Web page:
A year on the campaign trail in 2017

Our head of policy, Una Summerson, outlines how this year we have helped families to take action for each other.

It's been a challenging year trying to cut through the focus on Brexit and a surprise election that saw us lose some important allies in Parliament.

However, despite this, together with a growing network of 20,000 people, our campaigns have not only led to policy change but have helped secured new funding, press attention and helped us reach more families.

January - March

We started the year announcing the winners of our first ever Awards. John Bercow MP hosted the ceremony in Speaker's House at the Palace of Westminster. We launched our awards to shine a well-deserved spotlight on the amazing things families do when caring for disabled children. You can read about all the finalists in our Awards 2017 booklet [PDF].

In February we launched a call for evidence as part of our biggest ever inquiry into school transport. We knew this was an important issue for families as calls to our helpline had doubled on the previous year, but we didn't anticipate that we would have 1,000 responses in the first 24 hours.

March - April

Our CEO, Amanda Batten, also chairs the Disabled Children's Partnership, a brand new coalition of leading charities fighting for better health and social care for families with disabled children. Find out more about the Disabled Children's Partnership

We held an evidence session in parliament as part of our School Transport Inquiry, where parents, our helpline and transport providers were able to share their experiences.  Read more about the inquiry. We closed the call for evidence with more than 2,500 responses.

April is always a busy month for changes to the benefit system - see our benefits webpages on the ongoing changes including cuts to ESA and limiting tax credits. We are one of the few charities campaigning against the cuts to financial support hitting families with disabled children, and that's why it's important when we get opportunities to appear in the media, such as we did on BBC news this month.

Sadly over Easter, we heard one of our star childcare campaigners, Stacie Lewis, passed away. Read about Stacie and how she helped us secured early years funding to improve access to childcare.

May - July

In May, we launched our Universal Credit #KnowYourClaim campaign. We produced lots of new resources, including podcasts, and after the election we also launched a petition calling on the PM to stop cuts to 100,000 disabled children's payments. 

In June, we launched the Disabled Children's Partnership first campaign: The Secret Life of Us. The first phase of the campaign aims to raise awareness of the challenges, and joys, families with disabled children face that most people are simply unaware of. 

In July, we also joined forces with University College London (UCL) to launch a national research trial - the first of its kind in the UK - to investigate reducing behaviour that challenges in pre-schoolers. The research will help raise awareness with the government on why families need help with behaviour.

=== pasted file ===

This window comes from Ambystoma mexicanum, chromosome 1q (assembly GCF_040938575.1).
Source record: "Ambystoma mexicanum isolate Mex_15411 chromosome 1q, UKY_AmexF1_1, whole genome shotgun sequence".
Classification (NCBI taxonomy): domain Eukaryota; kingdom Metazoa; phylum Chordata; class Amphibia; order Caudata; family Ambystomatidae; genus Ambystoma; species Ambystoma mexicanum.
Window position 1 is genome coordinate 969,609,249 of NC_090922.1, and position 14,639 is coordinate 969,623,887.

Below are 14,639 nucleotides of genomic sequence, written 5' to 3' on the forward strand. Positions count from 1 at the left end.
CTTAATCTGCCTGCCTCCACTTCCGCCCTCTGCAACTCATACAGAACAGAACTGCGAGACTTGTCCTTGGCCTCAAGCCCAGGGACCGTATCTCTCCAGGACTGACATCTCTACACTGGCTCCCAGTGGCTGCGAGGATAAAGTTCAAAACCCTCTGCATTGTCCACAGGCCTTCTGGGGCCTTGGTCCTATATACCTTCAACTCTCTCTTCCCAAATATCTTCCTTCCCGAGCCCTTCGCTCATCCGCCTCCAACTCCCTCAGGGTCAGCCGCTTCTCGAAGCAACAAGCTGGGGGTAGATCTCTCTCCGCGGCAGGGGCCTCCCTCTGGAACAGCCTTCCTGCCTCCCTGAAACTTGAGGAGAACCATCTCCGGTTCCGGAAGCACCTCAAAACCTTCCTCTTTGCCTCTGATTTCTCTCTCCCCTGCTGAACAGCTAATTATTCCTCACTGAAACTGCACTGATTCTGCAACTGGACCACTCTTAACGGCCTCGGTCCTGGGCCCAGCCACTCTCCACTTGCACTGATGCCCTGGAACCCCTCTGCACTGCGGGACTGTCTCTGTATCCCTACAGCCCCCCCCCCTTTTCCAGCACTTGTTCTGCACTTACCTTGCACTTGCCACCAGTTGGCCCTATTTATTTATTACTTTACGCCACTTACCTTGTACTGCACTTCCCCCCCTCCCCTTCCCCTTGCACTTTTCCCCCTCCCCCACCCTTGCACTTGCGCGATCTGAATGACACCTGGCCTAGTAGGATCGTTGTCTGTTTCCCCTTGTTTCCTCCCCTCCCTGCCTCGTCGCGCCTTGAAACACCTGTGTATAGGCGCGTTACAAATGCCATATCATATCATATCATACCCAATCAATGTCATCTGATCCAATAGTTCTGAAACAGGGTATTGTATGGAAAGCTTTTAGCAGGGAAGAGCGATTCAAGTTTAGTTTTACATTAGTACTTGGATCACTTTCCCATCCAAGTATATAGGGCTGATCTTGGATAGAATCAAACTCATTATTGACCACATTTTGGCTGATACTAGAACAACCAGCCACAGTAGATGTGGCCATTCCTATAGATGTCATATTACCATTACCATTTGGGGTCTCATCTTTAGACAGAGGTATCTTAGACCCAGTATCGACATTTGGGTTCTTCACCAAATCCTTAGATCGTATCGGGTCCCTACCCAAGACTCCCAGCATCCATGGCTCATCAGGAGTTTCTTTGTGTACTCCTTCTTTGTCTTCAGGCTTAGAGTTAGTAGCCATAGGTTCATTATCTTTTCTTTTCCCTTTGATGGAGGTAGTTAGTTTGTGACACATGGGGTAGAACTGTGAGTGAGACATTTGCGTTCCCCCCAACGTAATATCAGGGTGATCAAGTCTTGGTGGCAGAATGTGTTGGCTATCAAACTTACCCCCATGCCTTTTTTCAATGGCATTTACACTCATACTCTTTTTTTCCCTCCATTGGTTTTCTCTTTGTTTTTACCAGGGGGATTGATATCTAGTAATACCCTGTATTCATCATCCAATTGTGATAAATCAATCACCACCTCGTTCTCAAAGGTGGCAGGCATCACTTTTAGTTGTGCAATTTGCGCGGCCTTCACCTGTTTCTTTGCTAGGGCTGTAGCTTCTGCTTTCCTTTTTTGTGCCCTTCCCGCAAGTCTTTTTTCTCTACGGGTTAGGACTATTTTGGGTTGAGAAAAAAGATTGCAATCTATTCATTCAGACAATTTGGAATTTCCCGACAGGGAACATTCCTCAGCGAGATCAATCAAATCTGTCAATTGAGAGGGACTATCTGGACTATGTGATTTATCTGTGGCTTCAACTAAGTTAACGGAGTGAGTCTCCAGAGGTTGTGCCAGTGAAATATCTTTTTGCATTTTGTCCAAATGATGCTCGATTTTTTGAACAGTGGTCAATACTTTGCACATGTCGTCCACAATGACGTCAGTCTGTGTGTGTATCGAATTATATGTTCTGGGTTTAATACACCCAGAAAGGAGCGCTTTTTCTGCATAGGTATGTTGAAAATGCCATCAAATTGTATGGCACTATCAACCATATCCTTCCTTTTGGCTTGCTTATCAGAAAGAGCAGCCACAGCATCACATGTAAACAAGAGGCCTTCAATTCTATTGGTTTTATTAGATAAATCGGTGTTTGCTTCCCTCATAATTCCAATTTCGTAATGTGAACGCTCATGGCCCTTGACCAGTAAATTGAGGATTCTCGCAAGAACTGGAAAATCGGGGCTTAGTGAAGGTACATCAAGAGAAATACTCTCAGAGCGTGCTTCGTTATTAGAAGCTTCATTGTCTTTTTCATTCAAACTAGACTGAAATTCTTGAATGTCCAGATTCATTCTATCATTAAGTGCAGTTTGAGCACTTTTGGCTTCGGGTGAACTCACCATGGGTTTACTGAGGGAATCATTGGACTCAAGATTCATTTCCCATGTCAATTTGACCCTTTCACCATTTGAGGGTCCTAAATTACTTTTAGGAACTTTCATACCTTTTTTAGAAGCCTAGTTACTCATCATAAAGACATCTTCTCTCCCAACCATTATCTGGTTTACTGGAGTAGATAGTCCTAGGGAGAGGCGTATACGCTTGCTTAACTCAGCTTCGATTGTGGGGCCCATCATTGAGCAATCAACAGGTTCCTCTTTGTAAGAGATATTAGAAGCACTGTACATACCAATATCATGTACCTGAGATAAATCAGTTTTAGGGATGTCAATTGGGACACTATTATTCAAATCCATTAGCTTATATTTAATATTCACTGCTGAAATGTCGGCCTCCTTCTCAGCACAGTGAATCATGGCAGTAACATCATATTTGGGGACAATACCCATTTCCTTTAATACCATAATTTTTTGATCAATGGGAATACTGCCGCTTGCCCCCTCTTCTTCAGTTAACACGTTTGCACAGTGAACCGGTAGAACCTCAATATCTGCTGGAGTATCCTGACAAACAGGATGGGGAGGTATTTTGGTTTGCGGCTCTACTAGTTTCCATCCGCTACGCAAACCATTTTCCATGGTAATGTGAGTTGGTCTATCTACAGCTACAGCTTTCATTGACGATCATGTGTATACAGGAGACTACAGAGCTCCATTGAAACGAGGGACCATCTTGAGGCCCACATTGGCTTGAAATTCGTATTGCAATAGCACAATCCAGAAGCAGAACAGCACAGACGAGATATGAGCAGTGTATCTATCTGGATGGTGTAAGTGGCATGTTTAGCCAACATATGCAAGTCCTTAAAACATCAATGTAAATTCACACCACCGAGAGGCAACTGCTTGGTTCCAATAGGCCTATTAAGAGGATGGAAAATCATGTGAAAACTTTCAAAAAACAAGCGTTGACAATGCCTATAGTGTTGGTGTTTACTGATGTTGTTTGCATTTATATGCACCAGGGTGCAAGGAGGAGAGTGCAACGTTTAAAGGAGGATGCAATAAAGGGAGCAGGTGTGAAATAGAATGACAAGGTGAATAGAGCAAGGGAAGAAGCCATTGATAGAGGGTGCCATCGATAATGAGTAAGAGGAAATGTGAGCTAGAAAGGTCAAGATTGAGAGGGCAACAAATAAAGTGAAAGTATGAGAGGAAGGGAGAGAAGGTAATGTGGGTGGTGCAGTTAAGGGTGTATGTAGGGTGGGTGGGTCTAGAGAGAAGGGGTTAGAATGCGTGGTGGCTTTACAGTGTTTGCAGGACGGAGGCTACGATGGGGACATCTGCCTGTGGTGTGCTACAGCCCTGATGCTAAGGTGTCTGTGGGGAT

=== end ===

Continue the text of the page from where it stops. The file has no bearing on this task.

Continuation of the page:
August - October

Through the school holidays we prepared to launch findings from our School Transport Inquiry. We launched on Radio 5Live with a campaign win, because the Secretary of State for Education announced plans to review school transport statutory guidance. The decision was made as a result of findings from our School Transport Inquiry.

As part of the campaign we also produced new advice on how to challenge local school transport decisions and consultations.  Read about how this has led to a successful school transport policy challenge by a parent.

As part of the Secret Life of Us campaign we published new statistics on offensive comments families face. Linked to this our helpline manager and CEO appeared on Radio 5Live to talk about disability hate crime against children.

November - December

We published Caring More than Most in parliament and to the press. The report (download the executive summary [PDF]), reveals the significant disadvantage many families face in key aspects of life and shows that 24 percent of parent carers provide 100 hours of care every week - the equivalent of working three full-time jobs simultaneously.

Alongside Caring More than Most, the Disabled Children's Partnership is calling on the government to follow our five step plan [PDF] to address this growing crisis in health and social care for disabled children. We also continued to support the Save Nascot Lawn campaign, the respite centre providing short breaks for children with complex health needs and learning disabilities, which will cease being funded by the CCG, it was announced this month. It is set to close in May 2018.  Sign our petition calling for a review of short breaks funding.

Through this period we continued to campaign on Universal Credit. While some changes were made in the November budget, more than 100,000 disabled children remain worse off. Sign our petition to the prime minister and help us reach our target of 5,000 by the end of the year.

Looking ahead to 2018

We will keep the pressure up on school transport and Universal Credit. We will also start to plan for Counting the Costs 2018 - it will be 10 years since we started.

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Written by Contact at 00:00